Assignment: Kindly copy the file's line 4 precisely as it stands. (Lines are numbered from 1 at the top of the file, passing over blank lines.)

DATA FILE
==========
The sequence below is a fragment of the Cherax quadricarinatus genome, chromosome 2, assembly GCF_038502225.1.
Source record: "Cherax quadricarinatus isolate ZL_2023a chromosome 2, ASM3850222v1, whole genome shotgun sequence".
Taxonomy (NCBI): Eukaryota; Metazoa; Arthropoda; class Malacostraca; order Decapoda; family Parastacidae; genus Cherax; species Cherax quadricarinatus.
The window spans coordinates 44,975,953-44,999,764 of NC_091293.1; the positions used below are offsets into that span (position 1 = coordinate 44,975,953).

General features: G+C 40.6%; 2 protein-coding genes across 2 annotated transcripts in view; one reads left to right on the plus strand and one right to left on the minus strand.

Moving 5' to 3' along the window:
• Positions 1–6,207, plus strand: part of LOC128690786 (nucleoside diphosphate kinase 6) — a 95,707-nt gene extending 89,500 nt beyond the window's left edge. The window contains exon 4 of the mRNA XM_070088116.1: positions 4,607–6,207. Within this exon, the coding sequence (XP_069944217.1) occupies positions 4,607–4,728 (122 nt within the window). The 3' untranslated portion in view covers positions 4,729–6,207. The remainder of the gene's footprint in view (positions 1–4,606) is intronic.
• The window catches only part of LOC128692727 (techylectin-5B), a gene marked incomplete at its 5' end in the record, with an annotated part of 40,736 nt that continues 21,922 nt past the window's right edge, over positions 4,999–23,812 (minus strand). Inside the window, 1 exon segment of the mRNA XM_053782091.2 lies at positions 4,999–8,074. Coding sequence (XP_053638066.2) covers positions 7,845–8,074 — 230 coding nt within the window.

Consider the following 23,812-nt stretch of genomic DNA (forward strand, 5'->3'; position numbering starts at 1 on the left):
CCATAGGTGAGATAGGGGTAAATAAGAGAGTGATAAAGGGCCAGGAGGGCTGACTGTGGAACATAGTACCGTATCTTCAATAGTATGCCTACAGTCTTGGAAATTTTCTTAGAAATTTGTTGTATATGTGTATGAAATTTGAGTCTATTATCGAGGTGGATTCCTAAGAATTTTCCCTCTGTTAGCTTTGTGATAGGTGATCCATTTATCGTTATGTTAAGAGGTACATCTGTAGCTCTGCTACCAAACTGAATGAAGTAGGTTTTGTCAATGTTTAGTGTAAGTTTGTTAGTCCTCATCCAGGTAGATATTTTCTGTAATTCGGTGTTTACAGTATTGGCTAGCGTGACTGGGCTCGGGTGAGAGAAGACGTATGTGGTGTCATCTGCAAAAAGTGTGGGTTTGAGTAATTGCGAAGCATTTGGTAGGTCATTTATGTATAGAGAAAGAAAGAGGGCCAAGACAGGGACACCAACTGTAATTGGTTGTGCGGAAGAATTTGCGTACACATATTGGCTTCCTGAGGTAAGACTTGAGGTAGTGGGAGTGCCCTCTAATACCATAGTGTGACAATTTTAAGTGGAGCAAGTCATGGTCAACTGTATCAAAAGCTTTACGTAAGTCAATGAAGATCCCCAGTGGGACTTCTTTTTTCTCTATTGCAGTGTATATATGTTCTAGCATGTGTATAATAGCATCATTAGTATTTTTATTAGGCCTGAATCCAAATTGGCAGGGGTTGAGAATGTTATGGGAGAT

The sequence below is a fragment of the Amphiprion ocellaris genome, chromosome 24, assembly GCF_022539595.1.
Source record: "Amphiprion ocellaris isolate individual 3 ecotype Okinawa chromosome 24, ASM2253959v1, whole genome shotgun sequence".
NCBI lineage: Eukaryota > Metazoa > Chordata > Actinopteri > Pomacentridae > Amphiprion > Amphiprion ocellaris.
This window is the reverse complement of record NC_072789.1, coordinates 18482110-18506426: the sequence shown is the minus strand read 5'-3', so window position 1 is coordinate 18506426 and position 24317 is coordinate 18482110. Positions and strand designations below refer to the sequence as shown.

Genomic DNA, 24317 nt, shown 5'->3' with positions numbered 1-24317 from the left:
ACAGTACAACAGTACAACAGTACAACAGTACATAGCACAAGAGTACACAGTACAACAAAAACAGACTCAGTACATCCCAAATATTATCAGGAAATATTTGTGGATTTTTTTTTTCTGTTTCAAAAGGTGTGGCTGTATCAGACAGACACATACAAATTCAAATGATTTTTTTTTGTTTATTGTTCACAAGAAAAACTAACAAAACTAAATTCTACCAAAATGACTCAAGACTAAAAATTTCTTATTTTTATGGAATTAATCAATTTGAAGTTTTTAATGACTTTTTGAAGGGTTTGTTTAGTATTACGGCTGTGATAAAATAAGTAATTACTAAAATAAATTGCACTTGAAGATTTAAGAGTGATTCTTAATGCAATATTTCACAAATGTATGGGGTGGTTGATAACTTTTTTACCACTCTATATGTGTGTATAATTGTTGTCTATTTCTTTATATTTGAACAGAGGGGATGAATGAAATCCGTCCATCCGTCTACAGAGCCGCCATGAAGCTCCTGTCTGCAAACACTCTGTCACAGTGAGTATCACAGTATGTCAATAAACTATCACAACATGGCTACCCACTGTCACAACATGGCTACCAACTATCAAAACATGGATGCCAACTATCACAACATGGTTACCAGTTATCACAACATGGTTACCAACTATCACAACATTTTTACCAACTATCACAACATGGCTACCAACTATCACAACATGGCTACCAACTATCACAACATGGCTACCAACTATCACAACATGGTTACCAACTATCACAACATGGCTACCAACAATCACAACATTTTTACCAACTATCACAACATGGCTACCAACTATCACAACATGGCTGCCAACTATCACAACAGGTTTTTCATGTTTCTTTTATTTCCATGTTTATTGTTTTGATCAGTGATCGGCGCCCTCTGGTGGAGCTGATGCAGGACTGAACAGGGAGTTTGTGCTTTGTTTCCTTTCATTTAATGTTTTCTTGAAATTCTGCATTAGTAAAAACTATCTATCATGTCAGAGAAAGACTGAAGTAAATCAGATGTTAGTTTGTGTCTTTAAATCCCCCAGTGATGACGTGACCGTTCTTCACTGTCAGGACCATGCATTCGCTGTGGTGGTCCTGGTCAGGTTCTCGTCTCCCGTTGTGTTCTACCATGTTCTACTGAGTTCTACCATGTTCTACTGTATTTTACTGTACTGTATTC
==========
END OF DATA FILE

The window spans coordinates 44,975,953-44,999,764 of NC_091293.1; the positions used below are offsets into that span (position 1 = coordinate 44,975,953).